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I Understanding rectangular matrices

  1. Oct 3, 2016 #1
    So if I have a system of equations:
    $$x_1+x_2+x_3=1$$
    and $$x_4+x_5+x_6=1$$

    Then they can be put into a matrix representation
    \begin{equation*}
    \begin{bmatrix}
    1 & 1 & 1 & 0 & 0 & 0 \\
    0 & 0 & 0 & 1 & 1 & 1\\
    \end{bmatrix}
    \begin{bmatrix}
    x_1 \\
    x_2 \\
    x_3 \\
    x_4 \\
    x_5 \\
    x_6 \\
    \end{bmatrix}
    =
    \begin{bmatrix}
    1 \\
    1 \\
    \end{bmatrix}
    \end{equation*}




    So I know that columns in a matrix represent vectors. Is it true that in this matrix we therefore have 6 2D vectors?

    Also it looks like there are only 2 vectors, and 3 each of them.

    It's just surprising to me that there are 6 variables and only 2D vectors.

    If I imagine them to be 2D vectors in x-y plane, then they are also mutually perpendicular. So eventually, the equations I mentioned above, although they look like planes, are they just really the x and y axes?

    I guess I'm confused in going from the vector interpretation to the equation interpretation of the matrix.

    I would appreciate help in understanding how to interpret the matrix form
     
  2. jcsd
  3. Oct 3, 2016 #2

    Erland

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    Does this originate in some textbook problem? Could you then please state it from the book....

    It is not clear to me which 2D-vectors you are talking about. Also, your two equations are independent in the sense that they can be solved separately, and I see no reason to put them together in a system of equations.
     
  4. Oct 3, 2016 #3
    It's from a linear programming question in standard form. It's a part of a worksheet we got, but I didn't want help with the whole question (so I didn't put it in the homework help forum), just understanding the meaning of the rectangular matrix. I've attached the question here for context.

    By 2D vectors I mean
    \begin{pmatrix}
    1\\
    0
    \end{pmatrix}
    and
    \begin{pmatrix}
    0\\
    1
    \end{pmatrix}

    There are 3 each of them in the matrix.
     

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  5. Oct 3, 2016 #4

    BvU

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    You are mapping 6 variables (so a 6 dimensional space) onto 2 numbers (so a 2 dimensional space).
    The 6 2D vectors you mention are the images of the 6 unit vectors in the 6D domain space.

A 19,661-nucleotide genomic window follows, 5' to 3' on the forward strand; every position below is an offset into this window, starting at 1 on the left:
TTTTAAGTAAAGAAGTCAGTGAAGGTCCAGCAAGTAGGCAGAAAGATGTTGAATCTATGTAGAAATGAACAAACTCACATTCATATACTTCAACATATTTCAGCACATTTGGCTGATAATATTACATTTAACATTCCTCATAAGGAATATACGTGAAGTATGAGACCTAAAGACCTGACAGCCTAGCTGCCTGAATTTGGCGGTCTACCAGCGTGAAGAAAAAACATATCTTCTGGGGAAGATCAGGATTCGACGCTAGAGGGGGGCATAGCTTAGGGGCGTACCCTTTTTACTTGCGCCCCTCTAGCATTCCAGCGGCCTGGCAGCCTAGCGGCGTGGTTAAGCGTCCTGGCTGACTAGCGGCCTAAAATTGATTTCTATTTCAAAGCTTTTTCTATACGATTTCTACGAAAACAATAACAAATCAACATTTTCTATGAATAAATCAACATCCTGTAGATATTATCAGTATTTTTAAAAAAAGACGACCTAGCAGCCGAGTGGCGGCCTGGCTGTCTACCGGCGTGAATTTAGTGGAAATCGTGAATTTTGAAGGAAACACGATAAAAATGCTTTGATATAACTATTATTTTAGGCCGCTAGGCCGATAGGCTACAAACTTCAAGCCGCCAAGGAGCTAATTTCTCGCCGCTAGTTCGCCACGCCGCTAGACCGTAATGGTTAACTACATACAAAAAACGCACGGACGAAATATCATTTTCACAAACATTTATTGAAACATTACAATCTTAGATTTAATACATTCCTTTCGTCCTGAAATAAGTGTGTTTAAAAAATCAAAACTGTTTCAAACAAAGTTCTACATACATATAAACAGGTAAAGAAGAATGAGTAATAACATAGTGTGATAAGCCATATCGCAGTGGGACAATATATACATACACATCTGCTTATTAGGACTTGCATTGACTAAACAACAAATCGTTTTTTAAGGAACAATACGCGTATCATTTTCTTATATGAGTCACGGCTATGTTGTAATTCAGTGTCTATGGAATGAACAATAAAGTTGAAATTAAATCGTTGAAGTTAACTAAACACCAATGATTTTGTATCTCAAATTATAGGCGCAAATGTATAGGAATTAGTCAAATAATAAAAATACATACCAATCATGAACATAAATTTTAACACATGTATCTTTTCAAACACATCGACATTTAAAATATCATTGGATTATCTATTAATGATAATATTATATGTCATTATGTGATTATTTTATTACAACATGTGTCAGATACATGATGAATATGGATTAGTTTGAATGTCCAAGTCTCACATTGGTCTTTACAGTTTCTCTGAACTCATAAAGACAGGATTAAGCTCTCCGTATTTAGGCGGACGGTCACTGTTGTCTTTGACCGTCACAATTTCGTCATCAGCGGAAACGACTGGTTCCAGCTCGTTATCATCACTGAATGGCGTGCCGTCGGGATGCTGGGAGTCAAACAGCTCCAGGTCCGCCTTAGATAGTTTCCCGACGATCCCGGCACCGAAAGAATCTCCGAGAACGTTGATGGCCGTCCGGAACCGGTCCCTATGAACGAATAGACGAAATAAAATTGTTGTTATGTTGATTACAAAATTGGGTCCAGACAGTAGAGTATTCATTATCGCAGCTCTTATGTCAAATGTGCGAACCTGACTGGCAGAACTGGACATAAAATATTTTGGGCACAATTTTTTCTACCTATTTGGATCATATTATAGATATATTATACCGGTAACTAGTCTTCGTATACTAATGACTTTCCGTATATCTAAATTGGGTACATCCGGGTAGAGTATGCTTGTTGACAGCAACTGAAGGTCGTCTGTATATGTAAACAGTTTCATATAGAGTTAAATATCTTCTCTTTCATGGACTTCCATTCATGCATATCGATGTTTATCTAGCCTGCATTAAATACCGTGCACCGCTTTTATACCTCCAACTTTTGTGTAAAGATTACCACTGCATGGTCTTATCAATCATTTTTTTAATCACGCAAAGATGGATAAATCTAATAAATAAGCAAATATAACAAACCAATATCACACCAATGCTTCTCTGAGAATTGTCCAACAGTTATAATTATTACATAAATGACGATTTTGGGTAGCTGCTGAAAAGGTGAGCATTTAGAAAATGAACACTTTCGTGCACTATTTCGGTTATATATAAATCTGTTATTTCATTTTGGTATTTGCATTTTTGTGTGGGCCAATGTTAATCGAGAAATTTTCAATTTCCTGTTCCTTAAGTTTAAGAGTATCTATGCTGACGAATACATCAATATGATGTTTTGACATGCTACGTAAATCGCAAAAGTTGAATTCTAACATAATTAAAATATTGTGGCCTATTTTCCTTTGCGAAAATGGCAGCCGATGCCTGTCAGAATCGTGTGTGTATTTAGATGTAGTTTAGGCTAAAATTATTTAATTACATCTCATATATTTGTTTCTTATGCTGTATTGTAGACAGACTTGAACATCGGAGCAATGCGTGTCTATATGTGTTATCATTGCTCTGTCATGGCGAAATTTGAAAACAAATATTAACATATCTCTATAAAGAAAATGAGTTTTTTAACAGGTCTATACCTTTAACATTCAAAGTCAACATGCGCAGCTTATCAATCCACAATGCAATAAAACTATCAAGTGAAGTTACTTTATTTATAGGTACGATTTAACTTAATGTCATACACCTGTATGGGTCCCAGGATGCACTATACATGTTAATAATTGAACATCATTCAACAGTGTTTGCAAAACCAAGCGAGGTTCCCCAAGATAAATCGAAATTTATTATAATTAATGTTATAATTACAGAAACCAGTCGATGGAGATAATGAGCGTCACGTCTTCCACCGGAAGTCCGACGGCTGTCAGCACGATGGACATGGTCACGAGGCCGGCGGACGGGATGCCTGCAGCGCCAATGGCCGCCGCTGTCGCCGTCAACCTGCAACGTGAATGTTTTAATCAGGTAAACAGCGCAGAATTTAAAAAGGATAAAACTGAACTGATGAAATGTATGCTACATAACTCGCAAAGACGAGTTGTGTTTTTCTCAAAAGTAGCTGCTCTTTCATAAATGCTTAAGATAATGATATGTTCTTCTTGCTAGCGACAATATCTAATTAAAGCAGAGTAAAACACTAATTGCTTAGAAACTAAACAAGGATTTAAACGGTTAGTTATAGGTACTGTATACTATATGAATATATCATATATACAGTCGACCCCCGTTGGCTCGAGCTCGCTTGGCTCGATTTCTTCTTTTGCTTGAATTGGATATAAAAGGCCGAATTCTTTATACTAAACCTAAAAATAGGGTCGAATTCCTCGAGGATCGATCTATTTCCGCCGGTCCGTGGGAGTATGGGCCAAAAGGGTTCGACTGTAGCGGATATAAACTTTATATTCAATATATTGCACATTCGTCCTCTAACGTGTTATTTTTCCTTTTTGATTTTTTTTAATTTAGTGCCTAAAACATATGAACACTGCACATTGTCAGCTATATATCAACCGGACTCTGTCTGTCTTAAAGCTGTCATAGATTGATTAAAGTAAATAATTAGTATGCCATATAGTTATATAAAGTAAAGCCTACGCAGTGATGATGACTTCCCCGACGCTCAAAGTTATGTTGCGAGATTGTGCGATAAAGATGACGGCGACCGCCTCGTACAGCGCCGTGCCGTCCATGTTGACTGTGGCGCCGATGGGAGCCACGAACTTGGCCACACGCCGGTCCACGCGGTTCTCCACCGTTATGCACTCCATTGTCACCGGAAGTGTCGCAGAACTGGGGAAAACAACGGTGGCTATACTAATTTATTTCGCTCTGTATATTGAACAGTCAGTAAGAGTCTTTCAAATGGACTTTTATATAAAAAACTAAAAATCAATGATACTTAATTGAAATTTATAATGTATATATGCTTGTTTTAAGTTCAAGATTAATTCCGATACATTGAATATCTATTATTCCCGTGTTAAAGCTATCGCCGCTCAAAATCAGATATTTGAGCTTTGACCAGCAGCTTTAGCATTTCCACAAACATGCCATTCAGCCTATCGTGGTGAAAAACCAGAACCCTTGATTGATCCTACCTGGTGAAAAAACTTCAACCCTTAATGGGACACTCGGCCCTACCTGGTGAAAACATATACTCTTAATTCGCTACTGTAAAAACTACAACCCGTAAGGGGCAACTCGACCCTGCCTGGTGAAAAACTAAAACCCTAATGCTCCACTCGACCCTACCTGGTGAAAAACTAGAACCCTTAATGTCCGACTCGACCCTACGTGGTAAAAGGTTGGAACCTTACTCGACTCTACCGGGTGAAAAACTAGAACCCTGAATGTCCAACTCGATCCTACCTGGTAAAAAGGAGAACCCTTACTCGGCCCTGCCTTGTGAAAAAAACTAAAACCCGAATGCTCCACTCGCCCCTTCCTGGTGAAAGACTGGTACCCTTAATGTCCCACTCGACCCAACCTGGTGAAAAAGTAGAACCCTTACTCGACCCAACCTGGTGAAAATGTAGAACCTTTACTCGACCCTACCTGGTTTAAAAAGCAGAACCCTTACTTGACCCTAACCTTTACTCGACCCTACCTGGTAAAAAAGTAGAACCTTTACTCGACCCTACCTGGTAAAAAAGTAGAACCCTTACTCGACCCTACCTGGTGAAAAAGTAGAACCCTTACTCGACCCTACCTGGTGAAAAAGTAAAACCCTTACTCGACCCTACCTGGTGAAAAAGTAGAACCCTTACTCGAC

So ##(1,0,0,0,0,0,0)\rightarrow(1,0)## etc.
    These images are clearly not perpendicular: ##(0,1,0,0,0,0,0)\rightarrow(1,0)## also, etc.

    With 6 DImensions and 2 constraints (your 2 equations) you have four degrees of freedom.
    6D vectors that satisfy your equations look like e.g. ##(x-1, x_2, 1-x_1-x_2,x_4,x_5,1-x_4-x_5)## so they are definitely not the axes.
     
    Last edited: Oct 4, 2016
  6. Oct 3, 2016 #5
    Can you elaborate a bit more? In a regular Ax=b formulation, where A is, say, a 3x3 matrix, the columns are vectors in 3D space. the elements of x are 'weighting factors' which multiply the columns (vectors) and the result b is the vector sum.

    So we have

    \begin{equation*}
    \begin{pmatrix}
    1 & 2 & 3\\
    5 & 7 & 8 \\
    3 & 1 & 12\\
    \end{pmatrix}
    \begin{pmatrix}
    x\\
    y \\
    z\\
    \end{pmatrix}
    =
    \begin{pmatrix}
    1x+2y+3z\\
    5x+7y+8z \\
    3x+1y+12z\\
    \end{pmatrix}
    =
    x\begin{pmatrix}
    1\\
    5 \\
    3\\
    \end{pmatrix}
    +
    y\begin{pmatrix}
    2\\
    7 \\
    1\\
    \end{pmatrix}
    +
    z\begin{pmatrix}
    3\\
    8 \\
    12\\
    \end{pmatrix}
    \end{equation*}

    Why is this not the same for my example? Why are the columns in my rectangular matrix not 2D vectors?
     
  7. Oct 3, 2016 #6

    BvU

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    Sounds weird when I just wrote
    thereby calling them vectors, isn't it ?

    Exactly analogous to your 3 x 3 example, where ##
    \begin{pmatrix}
    1\\
    5 \\
    3\\
    \end{pmatrix}## is the image of unit vector ##
    \begin{pmatrix}
    1\\
    0 \\
    0\\
    \end{pmatrix}##
     
  8. Oct 4, 2016 #7
    Ok so thinking about this a bit more, I'm getting most of it. You say that since ##(1,0,0,0,0,0,0)\rightarrow(1,0)##
    and also that ##(0,1,0,0,0,0,0)\rightarrow(1,0)##,
    The 2D vectors are not perpendicular? I'm just struggling with the idea of why the 2D vectors in their 2D system aren't perpendicular. As I said, it's just easiest for me to imagine them as the x and y axes. Thanks for your help!
     
  9. Oct 4, 2016 #8

    BvU

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    Yes, ##(1,0)## and ##(1,0)## are clearly one and the same and therefore not perpendicular. You can't find more than two mutually perpendicular vectors in 2D. As it happens the images of ##(1,0,0,0,0,0)## and ##(0,0,0,1,0,0)## are perpendicular, but you can't say: "the 6 unit vectors in the 6D domain of this matrix have images in the 2D range space that are perpendicular"
     
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